ZebroGaMQ: Communication Middleware for Mobile Gaming






ZebroGaMQ provides an easy and reliable way to publish and consume messages in the context of mobile multiplayer games. A prototypical game involves:

  • A Python server
  • Android applications
  • Java J2SE applications
  • JavaScript applications

Here are the most powerful features of the middleware:

  • Clients of ZebroGaMQ don't have to handle low-level details of reception of messages, they just need to define a behaviour on the consumption of these messages.
  • Disconnection management of Android devices: you just have to focus on publishing your messages, the middleware handles for you the loss of network connection inherent to mobile networks.
  • Game instances management: you can create several instances of your game, and let players use those instances in parallel.


 The use case for ZebroGaMQ includes:

  • A gamelogic server (Python proccess), which creates game instances
  • A logging server (Python proccess), which logs all relevant events
  • A master (Android/Java J2SE/Javascript application), which manages (start, terminate...) a game instance
  • Several players (Android/Java J2SE application)
  • Several spectator (Android/Java J2SE/Javascript application), which are informed about events of a game instance


Logging in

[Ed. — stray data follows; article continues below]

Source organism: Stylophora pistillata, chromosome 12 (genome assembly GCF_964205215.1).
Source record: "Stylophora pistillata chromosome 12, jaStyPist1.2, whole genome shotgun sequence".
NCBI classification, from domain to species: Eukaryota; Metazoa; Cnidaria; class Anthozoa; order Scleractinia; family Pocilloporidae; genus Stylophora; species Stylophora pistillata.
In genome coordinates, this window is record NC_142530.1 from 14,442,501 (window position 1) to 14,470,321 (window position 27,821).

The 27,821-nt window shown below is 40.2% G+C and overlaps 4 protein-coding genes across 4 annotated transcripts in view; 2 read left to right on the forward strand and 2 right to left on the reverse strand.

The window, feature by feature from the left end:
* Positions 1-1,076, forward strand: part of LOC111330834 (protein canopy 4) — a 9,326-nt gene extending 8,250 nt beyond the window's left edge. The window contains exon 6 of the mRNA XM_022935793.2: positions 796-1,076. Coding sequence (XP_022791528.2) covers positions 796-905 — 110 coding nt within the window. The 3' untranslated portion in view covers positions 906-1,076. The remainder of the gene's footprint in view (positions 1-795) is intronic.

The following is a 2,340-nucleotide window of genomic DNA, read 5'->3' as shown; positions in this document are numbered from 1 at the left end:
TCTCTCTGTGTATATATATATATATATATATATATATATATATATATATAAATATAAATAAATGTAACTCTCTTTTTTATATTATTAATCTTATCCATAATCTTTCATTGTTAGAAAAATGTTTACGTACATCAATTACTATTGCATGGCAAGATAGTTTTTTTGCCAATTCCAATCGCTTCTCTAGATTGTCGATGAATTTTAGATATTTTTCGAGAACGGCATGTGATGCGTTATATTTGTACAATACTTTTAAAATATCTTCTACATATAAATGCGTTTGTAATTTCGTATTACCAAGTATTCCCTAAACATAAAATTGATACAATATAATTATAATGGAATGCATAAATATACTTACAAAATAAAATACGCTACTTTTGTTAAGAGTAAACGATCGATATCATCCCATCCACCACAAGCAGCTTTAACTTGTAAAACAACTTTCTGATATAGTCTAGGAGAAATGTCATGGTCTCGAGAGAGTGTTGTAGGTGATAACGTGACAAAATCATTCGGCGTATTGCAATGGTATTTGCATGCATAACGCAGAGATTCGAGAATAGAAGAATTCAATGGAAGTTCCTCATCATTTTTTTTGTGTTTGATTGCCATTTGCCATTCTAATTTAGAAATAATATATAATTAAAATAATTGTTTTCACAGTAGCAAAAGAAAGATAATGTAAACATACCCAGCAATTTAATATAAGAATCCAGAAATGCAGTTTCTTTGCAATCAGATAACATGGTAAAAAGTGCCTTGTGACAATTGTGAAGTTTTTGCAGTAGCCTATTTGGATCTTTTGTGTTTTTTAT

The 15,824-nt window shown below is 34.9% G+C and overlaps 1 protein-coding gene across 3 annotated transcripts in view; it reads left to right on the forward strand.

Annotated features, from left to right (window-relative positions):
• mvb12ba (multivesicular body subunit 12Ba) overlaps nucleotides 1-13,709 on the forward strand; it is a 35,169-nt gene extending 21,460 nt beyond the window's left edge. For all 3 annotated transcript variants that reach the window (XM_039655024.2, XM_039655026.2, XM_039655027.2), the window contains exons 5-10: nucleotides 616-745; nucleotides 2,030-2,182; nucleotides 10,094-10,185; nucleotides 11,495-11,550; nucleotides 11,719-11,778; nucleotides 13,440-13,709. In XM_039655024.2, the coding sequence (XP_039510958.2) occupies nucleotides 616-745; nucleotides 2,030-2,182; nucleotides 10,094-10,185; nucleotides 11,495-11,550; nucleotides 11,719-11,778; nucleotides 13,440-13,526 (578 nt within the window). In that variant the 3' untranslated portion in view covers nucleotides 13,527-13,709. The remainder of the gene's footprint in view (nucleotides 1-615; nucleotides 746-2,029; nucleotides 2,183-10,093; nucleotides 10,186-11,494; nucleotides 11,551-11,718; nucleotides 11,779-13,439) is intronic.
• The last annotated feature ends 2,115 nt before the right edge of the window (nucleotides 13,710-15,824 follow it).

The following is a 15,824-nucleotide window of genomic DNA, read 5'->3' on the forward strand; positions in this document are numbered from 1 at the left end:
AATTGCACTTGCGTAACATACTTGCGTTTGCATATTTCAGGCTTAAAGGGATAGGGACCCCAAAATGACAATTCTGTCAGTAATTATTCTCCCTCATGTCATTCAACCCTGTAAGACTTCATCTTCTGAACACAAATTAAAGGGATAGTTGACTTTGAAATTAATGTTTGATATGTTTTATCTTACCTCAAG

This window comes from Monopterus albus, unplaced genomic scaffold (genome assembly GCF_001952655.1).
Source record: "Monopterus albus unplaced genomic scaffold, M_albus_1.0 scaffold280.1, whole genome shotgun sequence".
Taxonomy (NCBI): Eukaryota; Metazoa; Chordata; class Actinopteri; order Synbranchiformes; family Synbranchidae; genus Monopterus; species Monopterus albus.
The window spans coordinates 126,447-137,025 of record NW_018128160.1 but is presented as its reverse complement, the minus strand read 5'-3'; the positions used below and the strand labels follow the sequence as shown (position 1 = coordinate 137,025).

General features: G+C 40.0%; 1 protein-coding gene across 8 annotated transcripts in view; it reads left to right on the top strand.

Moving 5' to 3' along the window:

The login step is as follows:

  • When a master logs in, a game instance is created, and the master joins it.
  • When a player or a spectator logs in, it joins a game instance.

    Here follows a figure depicting the architecture during the login phase.


Exchanging messages and executing game actions

Once clients are logged in a game instance, they can exchange messages and execute game actions on all the available entities.

The use of a state machine and actions on both clients and game logic server sides considerably facilitates the use of the ZebroGaMQ:

  • Whether on the clients and/or on the game logic server sides, you describe a list of actions and the corresponding required behaviour on the activation of those actions.
  • Then, you register this list of actions.
  • Finally, you just publish messages to a recipient with the action name as a parameter, and on the reception of this message, the recipient executes the action.

Notice that the recipient can be either:

  • a client,
  • the game logic server,
  • all the clients and the game logic server (message broadcast).

    The following picture shows the architecture for exchanging messages.